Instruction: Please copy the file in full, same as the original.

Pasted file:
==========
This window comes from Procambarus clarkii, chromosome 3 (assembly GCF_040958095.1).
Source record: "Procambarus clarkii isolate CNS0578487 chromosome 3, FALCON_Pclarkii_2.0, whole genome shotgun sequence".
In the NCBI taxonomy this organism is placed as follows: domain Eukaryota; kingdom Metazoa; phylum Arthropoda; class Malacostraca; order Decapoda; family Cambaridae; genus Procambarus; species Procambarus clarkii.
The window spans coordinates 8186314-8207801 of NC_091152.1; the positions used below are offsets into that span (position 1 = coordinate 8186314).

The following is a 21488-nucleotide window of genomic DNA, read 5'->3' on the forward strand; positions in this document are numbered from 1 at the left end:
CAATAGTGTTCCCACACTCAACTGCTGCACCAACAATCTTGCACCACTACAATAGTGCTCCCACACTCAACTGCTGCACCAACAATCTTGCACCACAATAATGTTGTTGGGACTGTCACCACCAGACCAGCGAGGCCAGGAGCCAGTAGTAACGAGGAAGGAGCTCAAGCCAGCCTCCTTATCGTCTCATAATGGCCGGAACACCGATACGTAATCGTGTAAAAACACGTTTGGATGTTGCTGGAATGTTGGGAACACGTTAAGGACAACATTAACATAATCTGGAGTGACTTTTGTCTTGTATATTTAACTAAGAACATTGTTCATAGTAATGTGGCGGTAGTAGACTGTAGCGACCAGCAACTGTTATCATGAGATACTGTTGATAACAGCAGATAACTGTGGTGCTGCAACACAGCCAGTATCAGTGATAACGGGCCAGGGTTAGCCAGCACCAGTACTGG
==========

This window comes from Procambarus clarkii, chromosome 3 (assembly GCF_040958095.1).
Source record: "Procambarus clarkii isolate CNS0578487 chromosome 3, FALCON_Pclarkii_2.0, whole genome shotgun sequence".
In the NCBI taxonomy this organism is placed as follows: domain Eukaryota; kingdom Metazoa; phylum Arthropoda; class Malacostraca; order Decapoda; family Cambaridae; genus Procambarus; species Procambarus clarkii.
The window spans coordinates 8186314-8207801 of NC_091152.1; the positions used below are offsets into that span (position 1 = coordinate 8186314).

The following is a 21488-nucleotide window of genomic DNA, read 5'->3' on the forward strand; positions in this document are numbered from 1 at the left end:
CAATAGTGTTCCCACACTCAACTGCTGCACCAACAATCTTGCACCACTACAATAGTGCTCCCACACTCAACTGCTGCACCAACAATCTTGCACCACAATAATGTTGTTGGGACTGTCACCACCAGACCAGCGAGGCCAGGAGCCAGTAGTAACGAGGAAGGAGCTCAAGCCAGCCTCCTTATCGTCTCATAATGGCCGGAACACCGATACGTAATCGTGTAAAAACACGTTTGGATGTTGCTGGAATGTTGGGAACACGTTAAGGACAACATTAACATAATCTGGAGTGACTTTTGTCTTGTATATTTAACTAAGAACATTGTTCATAGTAATGTGGCGGTAGTAGACTGTAGCGACCAGCAACTGTTATCATGAGATACTGTTGATAACAGCAGATAACTGTGGTGCTGCAACACAGCCAGTATCAGTGATAACGGGCCAGGGTTAGCCAGCACCAGTACTGG